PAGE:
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 1. Think Proportions 

Starting with your base layers build a triangle with your overall silhouette, either fitted on top or fitted on bottom. You don't want to overwhelm your figure with bulk on top and bottom. Although this can be a look into itself when layering it is best to avoid relaxed fit on top and bottom. Use fitted layers to create balance in the overall silhouette. For example a loose / boxy top or jacket over a slim pant or skinny jean or alternatively a full pant, or wide leg with a fitted top. This will create shape and overall balance. Then, add your layers over the top of this for example bulkier jackets work great with figure fitting top or slim pant underneath. 

ALSO check out where the body is cut in half horizontally. That line needs to be tactfully chosen. Use belts to assist with this if you want to highlight shape. Cutting the body at a wide point emphasizes that width and usually we want to avoid this. Belt or "cut" at a narrower point. If you'd like to look taller dress in one colour, avoid the horizontal lines on your outfit, go for vertically striped fabrics or open coats/blazers to create one vertical line down the front of your body. If you're on the tall side and looking to reduce the illusion of height then wearing contrast top and bottom colours can help with this, or layering to create horizontal lines, use of a belt or even a shirt hem coming out from the bottom of a sweater.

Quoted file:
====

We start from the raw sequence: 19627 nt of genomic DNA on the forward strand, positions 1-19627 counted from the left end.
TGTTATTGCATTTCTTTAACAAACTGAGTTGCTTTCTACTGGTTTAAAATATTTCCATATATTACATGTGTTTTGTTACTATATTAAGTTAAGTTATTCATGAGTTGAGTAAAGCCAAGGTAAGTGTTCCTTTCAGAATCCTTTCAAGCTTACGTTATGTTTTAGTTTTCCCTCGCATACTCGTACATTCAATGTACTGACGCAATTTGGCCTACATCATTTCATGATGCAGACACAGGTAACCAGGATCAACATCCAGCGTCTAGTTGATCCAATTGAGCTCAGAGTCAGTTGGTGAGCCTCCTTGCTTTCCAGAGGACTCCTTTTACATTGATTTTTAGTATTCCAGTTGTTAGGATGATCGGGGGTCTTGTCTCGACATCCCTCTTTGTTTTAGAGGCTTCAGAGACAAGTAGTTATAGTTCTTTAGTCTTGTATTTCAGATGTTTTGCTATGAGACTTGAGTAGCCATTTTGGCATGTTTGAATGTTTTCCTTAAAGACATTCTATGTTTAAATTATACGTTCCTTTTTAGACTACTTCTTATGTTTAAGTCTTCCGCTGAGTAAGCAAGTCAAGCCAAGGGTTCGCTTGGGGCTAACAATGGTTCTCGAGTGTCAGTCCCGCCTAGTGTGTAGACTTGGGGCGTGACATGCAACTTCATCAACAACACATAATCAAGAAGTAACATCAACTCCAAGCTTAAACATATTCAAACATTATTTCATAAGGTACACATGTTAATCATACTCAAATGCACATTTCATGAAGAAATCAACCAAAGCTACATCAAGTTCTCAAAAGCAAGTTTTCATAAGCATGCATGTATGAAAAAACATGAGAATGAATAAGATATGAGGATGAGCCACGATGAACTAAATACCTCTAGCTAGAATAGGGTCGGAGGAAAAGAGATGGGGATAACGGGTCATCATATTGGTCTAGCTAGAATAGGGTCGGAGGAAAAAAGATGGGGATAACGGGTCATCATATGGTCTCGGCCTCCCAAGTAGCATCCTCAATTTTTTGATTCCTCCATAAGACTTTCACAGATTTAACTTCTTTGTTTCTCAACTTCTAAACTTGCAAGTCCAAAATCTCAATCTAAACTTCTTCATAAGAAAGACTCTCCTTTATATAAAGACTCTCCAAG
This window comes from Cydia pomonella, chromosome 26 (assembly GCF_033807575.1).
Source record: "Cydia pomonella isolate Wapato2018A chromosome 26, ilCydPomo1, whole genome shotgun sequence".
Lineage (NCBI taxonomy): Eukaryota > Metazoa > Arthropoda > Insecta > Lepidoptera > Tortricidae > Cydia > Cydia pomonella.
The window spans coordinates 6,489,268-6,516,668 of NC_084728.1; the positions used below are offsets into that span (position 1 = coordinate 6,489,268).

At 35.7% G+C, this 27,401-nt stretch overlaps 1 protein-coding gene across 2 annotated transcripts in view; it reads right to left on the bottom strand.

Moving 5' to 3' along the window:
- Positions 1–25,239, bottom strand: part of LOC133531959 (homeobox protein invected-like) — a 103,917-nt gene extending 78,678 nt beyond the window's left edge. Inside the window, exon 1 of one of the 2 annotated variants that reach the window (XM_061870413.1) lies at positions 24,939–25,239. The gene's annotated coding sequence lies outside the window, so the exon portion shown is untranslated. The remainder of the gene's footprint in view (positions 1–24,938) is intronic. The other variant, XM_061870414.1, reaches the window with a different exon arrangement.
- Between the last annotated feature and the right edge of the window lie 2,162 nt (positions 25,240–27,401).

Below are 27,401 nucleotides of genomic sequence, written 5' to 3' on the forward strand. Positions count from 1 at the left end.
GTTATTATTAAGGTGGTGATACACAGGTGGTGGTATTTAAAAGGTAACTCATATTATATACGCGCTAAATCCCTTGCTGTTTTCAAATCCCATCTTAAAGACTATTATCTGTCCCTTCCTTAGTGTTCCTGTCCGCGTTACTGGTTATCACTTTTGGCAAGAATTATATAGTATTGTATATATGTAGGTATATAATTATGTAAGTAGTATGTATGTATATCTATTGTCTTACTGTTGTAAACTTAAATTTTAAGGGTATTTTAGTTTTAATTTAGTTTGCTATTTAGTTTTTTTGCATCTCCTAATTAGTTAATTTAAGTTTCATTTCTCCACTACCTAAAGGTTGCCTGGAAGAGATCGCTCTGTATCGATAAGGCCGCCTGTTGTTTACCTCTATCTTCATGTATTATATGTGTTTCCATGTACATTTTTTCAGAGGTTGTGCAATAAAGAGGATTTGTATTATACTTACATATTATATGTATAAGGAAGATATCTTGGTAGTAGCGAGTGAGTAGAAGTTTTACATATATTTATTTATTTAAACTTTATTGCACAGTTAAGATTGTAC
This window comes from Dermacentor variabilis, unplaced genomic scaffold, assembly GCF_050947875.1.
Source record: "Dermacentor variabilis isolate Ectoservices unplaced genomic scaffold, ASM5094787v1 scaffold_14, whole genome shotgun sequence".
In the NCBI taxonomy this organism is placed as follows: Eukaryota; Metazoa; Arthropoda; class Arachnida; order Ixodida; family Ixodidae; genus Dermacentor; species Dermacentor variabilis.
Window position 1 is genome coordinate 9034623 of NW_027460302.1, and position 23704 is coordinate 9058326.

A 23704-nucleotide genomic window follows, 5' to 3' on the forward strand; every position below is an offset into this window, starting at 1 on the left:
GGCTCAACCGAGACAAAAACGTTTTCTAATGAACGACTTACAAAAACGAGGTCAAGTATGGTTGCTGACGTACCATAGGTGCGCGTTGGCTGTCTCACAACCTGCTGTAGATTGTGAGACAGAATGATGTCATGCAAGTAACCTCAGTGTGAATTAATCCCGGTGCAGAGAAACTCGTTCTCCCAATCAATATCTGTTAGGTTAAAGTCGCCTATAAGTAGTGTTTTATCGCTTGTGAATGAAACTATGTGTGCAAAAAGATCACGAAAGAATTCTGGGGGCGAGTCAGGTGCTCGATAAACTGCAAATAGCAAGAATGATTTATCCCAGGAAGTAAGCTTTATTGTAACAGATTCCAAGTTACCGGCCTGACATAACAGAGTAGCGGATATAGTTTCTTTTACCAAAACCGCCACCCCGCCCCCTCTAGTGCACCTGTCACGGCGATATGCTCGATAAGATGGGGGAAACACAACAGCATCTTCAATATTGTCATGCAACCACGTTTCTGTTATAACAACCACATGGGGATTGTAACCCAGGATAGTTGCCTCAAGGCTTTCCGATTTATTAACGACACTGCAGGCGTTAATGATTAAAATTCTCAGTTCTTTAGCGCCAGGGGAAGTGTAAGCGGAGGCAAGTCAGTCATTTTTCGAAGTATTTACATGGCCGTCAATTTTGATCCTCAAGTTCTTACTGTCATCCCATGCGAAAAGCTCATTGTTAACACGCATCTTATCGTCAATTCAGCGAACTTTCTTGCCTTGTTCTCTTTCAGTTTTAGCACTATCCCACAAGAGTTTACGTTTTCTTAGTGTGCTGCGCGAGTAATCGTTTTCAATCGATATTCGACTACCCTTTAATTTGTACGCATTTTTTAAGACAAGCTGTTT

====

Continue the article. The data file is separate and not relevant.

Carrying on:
2. Use Colour

There are many ways to use colour (this is a big subject which we can't get into in one post!) In the case of layering and to make things simple we suggest one of two routes. Either go with all one shade (or similar shades say blacks and greys, or tans and browns) and add interest with accessories OR contrast throughout the outfit by choosing two colours and matching top and shoes with a contrast pant. Example black tee with white jeans and black loafer. A really easy option is all one colour with base layers (say black or navy top and pant) and then a contrast coat or blazer layer (see image below). Have a play and see what suits you best. This is a creative activity but once you have some formulas in your mind it's simple. 

3. Consider Textures

Use texture to create interest. Consider how fur is used on coats, adding garments of a similar colour but of varying textures is a great layering formula. Here is an example: Leather jacket, dark denim and a wool base layer such as a merino -- so easy, all black but the various textures make it far from boring. This is an excellent way to fool proof your layering and outfit combinations in general.

4. Accessorize

Use accessories to add personality to your overall look and help with the proportions and balance throughout the day. Long necklaces or scarves that follow the neckline of a jacket or blazer are like a "layer" unto themselves and they maintain the outfit balance if the jacket or blazer layer is removed in the day. Use these sparingly but wisely!

5.  Know Yourself

At the end of the day it's all about confidence so if you're not feeling it, then ditch it. It's got to be in alignment with you and if you're self conscious or uncomfortable that's going to shine through. So, at the risk of sounding very cheesy, be true to yourself.